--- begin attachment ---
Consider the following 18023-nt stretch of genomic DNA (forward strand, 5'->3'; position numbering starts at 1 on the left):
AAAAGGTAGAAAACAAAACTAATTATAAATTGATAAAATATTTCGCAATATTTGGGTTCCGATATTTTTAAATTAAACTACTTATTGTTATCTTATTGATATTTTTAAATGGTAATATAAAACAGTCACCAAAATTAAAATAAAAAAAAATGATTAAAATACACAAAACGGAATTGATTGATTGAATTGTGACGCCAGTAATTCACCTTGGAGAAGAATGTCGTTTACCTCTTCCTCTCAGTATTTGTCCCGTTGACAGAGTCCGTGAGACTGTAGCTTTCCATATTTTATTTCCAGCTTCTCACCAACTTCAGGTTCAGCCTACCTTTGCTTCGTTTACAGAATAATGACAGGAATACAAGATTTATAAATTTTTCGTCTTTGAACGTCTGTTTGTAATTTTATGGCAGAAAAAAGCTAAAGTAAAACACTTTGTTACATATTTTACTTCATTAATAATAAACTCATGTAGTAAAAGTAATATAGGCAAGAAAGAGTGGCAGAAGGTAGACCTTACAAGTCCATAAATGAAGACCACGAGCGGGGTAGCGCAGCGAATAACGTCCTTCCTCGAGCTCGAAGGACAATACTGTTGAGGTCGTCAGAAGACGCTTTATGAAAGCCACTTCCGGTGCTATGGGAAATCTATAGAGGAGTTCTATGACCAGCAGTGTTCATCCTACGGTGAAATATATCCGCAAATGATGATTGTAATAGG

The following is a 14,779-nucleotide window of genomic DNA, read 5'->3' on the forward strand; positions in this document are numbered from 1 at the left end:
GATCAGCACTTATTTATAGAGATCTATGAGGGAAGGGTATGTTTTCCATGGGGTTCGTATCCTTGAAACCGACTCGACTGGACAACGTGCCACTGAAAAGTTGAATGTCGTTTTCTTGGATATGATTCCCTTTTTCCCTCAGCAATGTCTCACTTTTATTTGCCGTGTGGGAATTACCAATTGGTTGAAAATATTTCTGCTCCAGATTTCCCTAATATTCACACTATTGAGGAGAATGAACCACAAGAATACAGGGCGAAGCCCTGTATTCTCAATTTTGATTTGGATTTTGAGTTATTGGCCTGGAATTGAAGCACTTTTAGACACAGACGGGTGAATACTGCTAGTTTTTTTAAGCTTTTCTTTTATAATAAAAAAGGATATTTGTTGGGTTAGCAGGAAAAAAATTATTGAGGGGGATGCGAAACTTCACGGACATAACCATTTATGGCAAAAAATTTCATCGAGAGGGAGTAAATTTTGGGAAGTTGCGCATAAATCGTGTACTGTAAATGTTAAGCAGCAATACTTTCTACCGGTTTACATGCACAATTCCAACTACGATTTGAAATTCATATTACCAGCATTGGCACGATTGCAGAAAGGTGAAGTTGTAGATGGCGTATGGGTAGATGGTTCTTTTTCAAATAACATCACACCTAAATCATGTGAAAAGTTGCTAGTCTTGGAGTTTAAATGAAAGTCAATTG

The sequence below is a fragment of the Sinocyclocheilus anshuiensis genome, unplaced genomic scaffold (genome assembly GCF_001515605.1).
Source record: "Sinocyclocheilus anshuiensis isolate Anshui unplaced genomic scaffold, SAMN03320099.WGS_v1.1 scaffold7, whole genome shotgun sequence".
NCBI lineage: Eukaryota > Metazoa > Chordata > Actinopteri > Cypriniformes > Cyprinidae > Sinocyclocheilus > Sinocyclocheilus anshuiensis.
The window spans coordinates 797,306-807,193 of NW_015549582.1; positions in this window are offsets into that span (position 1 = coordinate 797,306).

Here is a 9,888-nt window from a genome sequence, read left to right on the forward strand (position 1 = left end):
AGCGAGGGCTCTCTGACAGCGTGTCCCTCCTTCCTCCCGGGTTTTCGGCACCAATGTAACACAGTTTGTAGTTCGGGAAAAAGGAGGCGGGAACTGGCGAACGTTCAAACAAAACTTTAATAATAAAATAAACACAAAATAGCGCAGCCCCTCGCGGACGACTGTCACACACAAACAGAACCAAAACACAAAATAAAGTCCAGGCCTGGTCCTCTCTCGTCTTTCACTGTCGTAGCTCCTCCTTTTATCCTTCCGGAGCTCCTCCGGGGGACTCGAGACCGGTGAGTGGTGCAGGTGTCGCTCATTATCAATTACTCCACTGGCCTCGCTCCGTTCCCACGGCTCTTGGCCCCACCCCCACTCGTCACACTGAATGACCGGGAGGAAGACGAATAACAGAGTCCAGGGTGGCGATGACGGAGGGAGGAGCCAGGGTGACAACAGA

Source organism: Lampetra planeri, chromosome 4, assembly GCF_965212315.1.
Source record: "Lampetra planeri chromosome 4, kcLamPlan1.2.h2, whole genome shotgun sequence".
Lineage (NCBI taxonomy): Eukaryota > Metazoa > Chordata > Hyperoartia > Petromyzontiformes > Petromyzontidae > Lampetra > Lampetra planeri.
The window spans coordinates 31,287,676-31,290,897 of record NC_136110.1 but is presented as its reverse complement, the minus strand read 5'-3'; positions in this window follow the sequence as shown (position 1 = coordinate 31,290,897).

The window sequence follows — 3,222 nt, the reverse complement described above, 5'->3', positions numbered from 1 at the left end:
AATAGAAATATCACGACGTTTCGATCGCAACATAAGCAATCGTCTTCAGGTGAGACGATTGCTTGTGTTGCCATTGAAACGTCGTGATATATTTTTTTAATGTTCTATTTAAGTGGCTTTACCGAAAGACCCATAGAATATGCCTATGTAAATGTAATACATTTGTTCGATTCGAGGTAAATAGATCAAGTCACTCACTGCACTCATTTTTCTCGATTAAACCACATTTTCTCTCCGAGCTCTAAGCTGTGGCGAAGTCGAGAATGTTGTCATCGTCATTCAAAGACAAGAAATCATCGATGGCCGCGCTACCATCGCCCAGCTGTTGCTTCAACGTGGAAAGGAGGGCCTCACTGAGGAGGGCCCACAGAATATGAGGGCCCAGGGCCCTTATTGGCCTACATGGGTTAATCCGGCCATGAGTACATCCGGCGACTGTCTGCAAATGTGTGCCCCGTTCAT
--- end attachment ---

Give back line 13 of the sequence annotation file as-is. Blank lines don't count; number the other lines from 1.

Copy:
Lineage (NCBI taxonomy): Eukaryota > Metazoa > Chordata > Hyperoartia > Petromyzontiformes > Petromyzontidae > Lampetra > Lampetra planeri.